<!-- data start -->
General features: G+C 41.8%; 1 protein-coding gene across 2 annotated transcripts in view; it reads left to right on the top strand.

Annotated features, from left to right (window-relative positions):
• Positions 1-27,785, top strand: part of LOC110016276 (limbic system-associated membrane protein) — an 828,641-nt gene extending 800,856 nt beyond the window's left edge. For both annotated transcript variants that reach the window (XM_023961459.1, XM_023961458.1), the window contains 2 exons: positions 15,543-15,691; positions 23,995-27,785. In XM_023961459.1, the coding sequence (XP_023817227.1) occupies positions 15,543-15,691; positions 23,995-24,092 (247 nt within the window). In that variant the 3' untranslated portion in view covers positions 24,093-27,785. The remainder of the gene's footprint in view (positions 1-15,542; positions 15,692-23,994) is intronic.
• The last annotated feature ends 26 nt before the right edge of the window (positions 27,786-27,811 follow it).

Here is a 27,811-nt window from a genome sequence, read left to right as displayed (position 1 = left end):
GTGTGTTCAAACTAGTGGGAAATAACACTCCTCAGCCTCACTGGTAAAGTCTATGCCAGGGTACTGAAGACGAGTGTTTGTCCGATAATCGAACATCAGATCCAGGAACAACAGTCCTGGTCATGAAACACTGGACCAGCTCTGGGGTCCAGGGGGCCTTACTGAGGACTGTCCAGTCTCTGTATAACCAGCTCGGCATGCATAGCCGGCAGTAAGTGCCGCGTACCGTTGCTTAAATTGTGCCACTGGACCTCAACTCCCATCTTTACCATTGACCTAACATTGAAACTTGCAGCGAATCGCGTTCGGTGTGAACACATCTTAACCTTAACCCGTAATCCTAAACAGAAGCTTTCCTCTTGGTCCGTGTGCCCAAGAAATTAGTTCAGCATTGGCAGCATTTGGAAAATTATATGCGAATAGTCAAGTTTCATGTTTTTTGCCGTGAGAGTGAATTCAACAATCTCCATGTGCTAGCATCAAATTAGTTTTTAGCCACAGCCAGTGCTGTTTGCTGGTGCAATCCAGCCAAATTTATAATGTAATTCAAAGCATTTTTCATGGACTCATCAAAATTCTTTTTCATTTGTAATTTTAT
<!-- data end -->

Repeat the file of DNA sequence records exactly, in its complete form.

General features: G+C 41.8%; 1 protein-coding gene across 2 annotated transcripts in view; it reads left to right on the top strand.

Annotated features, from left to right (window-relative positions):
• Positions 1-27,785, top strand: part of LOC110016276 (limbic system-associated membrane protein) — an 828,641-nt gene extending 800,856 nt beyond the window's left edge. For both annotated transcript variants that reach the window (XM_023961459.1, XM_023961458.1), the window contains 2 exons: positions 15,543-15,691; positions 23,995-27,785. In XM_023961459.1, the coding sequence (XP_023817227.1) occupies positions 15,543-15,691; positions 23,995-24,092 (247 nt within the window). In that variant the 3' untranslated portion in view covers positions 24,093-27,785. The remainder of the gene's footprint in view (positions 1-15,542; positions 15,692-23,994) is intronic.
• The last annotated feature ends 26 nt before the right edge of the window (positions 27,786-27,811 follow it).

Here is a 27,811-nt window from a genome sequence, read left to right as displayed (position 1 = left end):
GTGTGTTCAAACTAGTGGGAAATAACACTCCTCAGCCTCACTGGTAAAGTCTATGCCAGGGTACTGAAGACGAGTGTTTGTCCGATAATCGAACATCAGATCCAGGAACAACAGTCCTGGTCATGAAACACTGGACCAGCTCTGGGGTCCAGGGGGCCTTACTGAGGACTGTCCAGTCTCTGTATAACCAGCTCGGCATGCATAGCCGGCAGTAAGTGCCGCGTACCGTTGCTTAAATTGTGCCACTGGACCTCAACTCCCATCTTTACCATTGACCTAACATTGAAACTTGCAGCGAATCGCGTTCGGTGTGAACACATCTTAACCTTAACCCGTAATCCTAAACAGAAGCTTTCCTCTTGGTCCGTGTGCCCAAGAAATTAGTTCAGCATTGGCAGCATTTGGAAAATTATATGCGAATAGTCAAGTTTCATGTTTTTTGCCGTGAGAGTGAATTCAACAATCTCCATGTGCTAGCATCAAATTAGTTTTTAGCCACAGCCAGTGCTGTTTGCTGGTGCAATCCAGCCAAATTTATAATGTAATTCAAAGCATTTTTCATGGACTCATCAAAATTCTTTTTCATTTGTAATTTTAT